A dimly-lit stage, a series of finger-snaps and the echo of a single powerful voice dominating the room. All eyes now focus on Adam Hamze, a Lebanese-American college student donning a traditional Arab keffiyeh and clear-rimmed frames.
Hamze, an International relations and Middle Eastern studies senior, writes, performs and competes in slam poetry. Hamze has written poetry since high school and uses his poems to connect to his Arab heritage and defy stereotypes about his culture. Hamze said when he first began writing poetry, he was initially inspired by rappers like Mos Def and Lupe Fiasco.
“They are all conscious hip-hop and very focused on lyricism and social justice,” Hamze said. “That kind of put a mindset in my head of using words and lyrics to address these topics.”
Hamze began working and competing formally, using incidents of racism and discrimination he experienced throughout his life as inspiration.
“The biggest reason of why I got in poetry had to do with Islamophobia,” said Hamze. “I was getting jumped in middle school everyday, so I began to assimilate as a defense mechanism, but once I started doing poetry I was introduced to people of color who were proud of being minorities.”
Hamze said his generation has had to deal with a long legacy of extreme prejudice and oppression dating back to the days of the Ottoman Empire to modern instabilities plaguing the Middle East.
“For a lot of Arabs, we are the products of what our parents survived,” Hamze said. “My parents escaped a civil war, and now our fight continues here.”
Wanting to bring his platform to a wider audience, Hamze started Googling places in Austin at which he could perform. He began performing with They Speak Austin in high school. As his craft grew, Hamze moved onto larger competitions. Last year, Hamze performed one of his pieces at the College Unions Poetry Slam Invitational. There, he performed “Sequence,” a piece which focuses on society’s negative stigma toward Syrian refugees.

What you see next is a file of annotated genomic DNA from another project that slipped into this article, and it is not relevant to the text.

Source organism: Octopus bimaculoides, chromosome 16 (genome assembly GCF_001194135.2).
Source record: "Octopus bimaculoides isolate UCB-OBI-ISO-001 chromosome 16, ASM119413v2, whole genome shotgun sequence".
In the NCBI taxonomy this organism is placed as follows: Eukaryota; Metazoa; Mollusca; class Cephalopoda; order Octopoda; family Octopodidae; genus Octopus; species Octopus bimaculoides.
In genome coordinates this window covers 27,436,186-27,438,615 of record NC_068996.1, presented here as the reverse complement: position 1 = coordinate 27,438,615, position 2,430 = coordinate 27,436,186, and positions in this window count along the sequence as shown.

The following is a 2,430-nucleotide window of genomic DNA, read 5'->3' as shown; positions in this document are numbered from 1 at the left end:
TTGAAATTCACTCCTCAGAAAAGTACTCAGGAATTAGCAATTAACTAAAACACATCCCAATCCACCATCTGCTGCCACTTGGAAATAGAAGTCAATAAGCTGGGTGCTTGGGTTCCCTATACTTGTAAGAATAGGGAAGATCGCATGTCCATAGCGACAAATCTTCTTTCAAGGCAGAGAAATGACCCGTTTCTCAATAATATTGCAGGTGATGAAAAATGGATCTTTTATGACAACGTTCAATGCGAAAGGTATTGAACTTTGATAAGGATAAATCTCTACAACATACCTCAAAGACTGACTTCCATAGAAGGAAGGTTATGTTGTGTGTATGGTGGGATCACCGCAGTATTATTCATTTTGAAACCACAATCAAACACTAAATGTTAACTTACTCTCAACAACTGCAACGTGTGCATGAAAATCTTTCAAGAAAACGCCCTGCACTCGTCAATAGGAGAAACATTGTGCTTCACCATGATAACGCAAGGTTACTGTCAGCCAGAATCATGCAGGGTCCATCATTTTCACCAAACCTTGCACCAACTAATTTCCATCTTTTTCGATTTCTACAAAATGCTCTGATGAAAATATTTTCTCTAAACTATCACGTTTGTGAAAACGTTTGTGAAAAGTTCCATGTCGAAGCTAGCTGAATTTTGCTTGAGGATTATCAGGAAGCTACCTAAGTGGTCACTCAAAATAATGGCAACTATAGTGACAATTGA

“As an Arab-Muslim poet, I don’t want to have to explain to people my own humanity,” Hamze said. “But I do think a lot of people don’t know what is to be an Arab or a Muslim in America.”
Hamze thinks the two most important aspects of writing poetry are self-healing and creating representation.
“When something is hurting you and you put it on a page it becomes a tangible thing,” Hamze said. “Once that exists you can try to dissect and understand it better. You are creating the representation that people need. When people watch Hollywood and other media, they want to see people that look like them and see their stories reflected.”
Rimsha Syed, a biology sophomore, discovered Hamze’s poetry through Twitter last year. She said Hamze’s words are very relatable and allow her to relate her own experiences to his work.
“His passion to stand up for what he believes in and express himself artistically shines through his writing in a way that makes you want to read on,” Syed said.
Hamze said one of the most important aspects of poetry for him is the community centered around it.
“I couldn’t be one of those poets who sat alone in a room working on lines,” Hamze said. “It is all about the community for me.”
But Hamze said he ultimately hopes to inspire the next generation of poets at UT through his work.
“My bigger focus is giving the new poets what I was given when I started,” Hamze said. “That is how revolution is made, by people willing to put effort and sacrifice back into the community.”